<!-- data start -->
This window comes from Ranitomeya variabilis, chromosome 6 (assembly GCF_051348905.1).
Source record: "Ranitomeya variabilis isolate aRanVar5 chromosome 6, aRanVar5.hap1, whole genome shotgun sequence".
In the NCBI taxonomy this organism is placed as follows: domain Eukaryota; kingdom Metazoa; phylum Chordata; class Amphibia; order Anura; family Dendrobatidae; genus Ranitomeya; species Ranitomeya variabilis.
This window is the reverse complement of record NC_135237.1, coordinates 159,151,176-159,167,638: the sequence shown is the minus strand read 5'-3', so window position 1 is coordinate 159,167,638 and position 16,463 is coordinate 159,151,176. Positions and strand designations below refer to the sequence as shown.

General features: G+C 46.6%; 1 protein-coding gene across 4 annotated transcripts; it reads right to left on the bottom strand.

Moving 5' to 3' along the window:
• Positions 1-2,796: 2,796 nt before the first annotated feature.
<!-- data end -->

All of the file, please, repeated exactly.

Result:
This window comes from Ranitomeya variabilis, chromosome 6 (assembly GCF_051348905.1).
Source record: "Ranitomeya variabilis isolate aRanVar5 chromosome 6, aRanVar5.hap1, whole genome shotgun sequence".
In the NCBI taxonomy this organism is placed as follows: domain Eukaryota; kingdom Metazoa; phylum Chordata; class Amphibia; order Anura; family Dendrobatidae; genus Ranitomeya; species Ranitomeya variabilis.
This window is the reverse complement of record NC_135237.1, coordinates 159,151,176-159,167,638: the sequence shown is the minus strand read 5'-3', so window position 1 is coordinate 159,167,638 and position 16,463 is coordinate 159,151,176. Positions and strand designations below refer to the sequence as shown.

General features: G+C 46.6%; 1 protein-coding gene across 4 annotated transcripts; it reads right to left on the bottom strand.

Moving 5' to 3' along the window:
• Positions 1-2,796: 2,796 nt before the first annotated feature.